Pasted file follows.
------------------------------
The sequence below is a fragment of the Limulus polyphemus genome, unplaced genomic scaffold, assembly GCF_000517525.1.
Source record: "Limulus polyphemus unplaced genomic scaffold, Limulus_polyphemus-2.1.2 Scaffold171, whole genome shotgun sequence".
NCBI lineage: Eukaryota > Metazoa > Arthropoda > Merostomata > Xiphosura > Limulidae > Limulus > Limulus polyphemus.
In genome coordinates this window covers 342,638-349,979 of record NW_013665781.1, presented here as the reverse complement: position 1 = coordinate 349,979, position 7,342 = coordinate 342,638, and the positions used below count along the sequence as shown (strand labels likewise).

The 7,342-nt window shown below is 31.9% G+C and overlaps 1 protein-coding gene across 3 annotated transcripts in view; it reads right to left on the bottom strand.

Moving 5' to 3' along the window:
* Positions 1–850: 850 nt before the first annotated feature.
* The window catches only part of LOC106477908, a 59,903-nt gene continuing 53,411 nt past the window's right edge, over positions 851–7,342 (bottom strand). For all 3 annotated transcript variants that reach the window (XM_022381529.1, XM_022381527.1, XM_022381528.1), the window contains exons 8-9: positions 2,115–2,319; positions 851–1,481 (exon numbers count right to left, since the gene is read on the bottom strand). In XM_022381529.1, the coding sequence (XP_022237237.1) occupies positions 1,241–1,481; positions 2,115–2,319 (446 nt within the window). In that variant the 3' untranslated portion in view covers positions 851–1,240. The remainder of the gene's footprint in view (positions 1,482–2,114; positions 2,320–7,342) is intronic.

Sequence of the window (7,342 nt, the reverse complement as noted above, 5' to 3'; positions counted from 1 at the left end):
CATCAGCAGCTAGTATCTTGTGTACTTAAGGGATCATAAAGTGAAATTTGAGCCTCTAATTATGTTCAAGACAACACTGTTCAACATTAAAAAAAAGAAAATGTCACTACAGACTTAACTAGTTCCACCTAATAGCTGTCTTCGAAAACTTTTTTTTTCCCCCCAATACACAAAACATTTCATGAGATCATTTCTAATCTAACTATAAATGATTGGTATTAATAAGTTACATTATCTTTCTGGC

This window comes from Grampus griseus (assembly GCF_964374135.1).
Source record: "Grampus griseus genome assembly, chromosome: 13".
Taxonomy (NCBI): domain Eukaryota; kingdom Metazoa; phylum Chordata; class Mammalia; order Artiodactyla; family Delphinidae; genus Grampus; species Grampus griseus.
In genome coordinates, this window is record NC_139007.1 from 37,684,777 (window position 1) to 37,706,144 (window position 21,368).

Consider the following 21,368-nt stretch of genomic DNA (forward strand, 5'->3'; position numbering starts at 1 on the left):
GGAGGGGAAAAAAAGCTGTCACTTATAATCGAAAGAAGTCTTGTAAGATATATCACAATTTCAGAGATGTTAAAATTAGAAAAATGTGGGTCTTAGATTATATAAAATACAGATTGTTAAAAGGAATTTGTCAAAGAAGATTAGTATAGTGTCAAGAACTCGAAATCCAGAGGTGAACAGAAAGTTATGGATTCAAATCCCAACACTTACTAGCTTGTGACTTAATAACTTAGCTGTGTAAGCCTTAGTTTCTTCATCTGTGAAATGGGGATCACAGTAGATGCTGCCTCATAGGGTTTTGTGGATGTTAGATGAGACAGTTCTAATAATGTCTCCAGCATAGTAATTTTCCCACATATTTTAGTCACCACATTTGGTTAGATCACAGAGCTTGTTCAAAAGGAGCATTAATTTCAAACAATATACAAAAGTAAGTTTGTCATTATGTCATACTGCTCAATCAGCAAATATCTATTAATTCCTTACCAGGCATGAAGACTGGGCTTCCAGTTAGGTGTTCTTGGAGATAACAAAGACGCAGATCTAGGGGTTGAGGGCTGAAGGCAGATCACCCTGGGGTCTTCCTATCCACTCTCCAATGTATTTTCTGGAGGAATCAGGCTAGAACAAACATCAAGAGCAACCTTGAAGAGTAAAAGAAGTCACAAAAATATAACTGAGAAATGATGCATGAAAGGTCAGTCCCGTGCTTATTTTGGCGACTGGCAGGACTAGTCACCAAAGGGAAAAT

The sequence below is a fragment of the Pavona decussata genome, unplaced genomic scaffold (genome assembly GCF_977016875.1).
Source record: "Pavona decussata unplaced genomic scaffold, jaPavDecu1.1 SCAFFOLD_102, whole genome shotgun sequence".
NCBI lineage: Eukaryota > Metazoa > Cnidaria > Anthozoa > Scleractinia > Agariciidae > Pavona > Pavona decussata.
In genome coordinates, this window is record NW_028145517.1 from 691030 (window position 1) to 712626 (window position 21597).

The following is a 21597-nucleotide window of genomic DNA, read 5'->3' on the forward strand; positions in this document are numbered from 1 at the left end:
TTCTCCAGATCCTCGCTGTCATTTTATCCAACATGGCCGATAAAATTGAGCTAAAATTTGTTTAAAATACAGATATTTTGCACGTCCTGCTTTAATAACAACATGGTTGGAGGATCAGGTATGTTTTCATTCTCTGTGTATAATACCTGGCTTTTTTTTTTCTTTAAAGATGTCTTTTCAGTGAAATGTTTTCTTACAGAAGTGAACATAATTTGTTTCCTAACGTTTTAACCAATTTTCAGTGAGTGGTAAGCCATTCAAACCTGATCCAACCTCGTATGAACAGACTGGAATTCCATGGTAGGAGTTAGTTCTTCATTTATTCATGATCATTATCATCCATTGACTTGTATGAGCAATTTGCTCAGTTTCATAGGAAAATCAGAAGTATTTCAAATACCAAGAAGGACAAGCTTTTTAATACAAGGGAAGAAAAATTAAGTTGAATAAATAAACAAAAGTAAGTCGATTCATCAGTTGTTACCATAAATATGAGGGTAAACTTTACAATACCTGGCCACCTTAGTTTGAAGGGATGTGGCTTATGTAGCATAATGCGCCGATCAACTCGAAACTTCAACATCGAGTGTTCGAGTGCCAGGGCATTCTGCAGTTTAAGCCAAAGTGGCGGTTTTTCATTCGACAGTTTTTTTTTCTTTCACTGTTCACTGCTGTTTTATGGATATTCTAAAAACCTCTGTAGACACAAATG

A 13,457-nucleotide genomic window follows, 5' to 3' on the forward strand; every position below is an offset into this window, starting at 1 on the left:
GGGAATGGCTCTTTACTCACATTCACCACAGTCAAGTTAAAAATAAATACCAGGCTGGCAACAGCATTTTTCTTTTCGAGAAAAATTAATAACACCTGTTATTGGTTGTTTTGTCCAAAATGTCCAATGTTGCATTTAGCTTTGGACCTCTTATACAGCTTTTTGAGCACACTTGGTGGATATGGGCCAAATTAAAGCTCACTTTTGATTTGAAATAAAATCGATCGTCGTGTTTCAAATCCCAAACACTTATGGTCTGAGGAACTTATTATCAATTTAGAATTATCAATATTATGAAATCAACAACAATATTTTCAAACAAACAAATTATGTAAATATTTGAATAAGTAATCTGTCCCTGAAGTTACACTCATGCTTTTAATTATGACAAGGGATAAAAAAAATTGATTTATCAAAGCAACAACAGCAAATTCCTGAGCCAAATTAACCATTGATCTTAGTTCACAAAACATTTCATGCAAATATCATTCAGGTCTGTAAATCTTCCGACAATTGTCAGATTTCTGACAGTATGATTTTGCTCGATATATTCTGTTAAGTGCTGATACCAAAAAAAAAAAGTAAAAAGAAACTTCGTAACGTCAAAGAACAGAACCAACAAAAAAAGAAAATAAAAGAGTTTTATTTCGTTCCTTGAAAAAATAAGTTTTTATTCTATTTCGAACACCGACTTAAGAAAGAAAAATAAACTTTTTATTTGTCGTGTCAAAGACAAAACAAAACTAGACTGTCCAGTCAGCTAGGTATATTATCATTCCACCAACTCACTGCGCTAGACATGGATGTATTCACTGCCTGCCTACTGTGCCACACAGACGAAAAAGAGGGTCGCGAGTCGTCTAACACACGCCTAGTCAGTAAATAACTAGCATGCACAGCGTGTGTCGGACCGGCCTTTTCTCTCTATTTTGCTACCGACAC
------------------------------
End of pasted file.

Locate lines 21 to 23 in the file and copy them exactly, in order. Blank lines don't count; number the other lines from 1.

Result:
The following is a 21597-nucleotide window of genomic DNA, read 5'->3' on the forward strand; positions in this document are numbered from 1 at the left end:
TTCTCCAGATCCTCGCTGTCATTTTATCCAACATGGCCGATAAAATTGAGCTAAAATTTGTTTAAAATACAGATATTTTGCACGTCCTGCTTTAATAACAACATGGTTGGAGGATCAGGTATGTTTTCATTCTCTGTGTATAATACCTGGCTTTTTTTTTTCTTTAAAGATGTCTTTTCAGTGAAATGTTTTCTTACAGAAGTGAACATAATTTGTTTCCTAACGTTTTAACCAATTTTCAGTGAGTGGTAAGCCATTCAAACCTGATCCAACCTCGTATGAACAGACTGGAATTCCATGGTAGGAGTTAGTTCTTCATTTATTCATGATCATTATCATCCATTGACTTGTATGAGCAATTTGCTCAGTTTCATAGGAAAATCAGAAGTATTTCAAATACCAAGAAGGACAAGCTTTTTAATACAAGGGAAGAAAAATTAAGTTGAATAAATAAACAAAAGTAAGTCGATTCATCAGTTGTTACCATAAATATGAGGGTAAACTTTACAATACCTGGCCACCTTAGTTTGAAGGGATGTGGCTTATGTAGCATAATGCGCCGATCAACTCGAAACTTCAACATCGAGTGTTCGAGTGCCAGGGCATTCTGCAGTTTAAGCCAAAGTGGCGGTTTTTCATTCGACAGTTTTTTTTTCTTTCACTGTTCACTGCTGTTTTATGGATATTCTAAAAACCTCTGTAGACACAAATG

A 13,457-nucleotide genomic window follows, 5' to 3' on the forward strand; every position below is an offset into this window, starting at 1 on the left: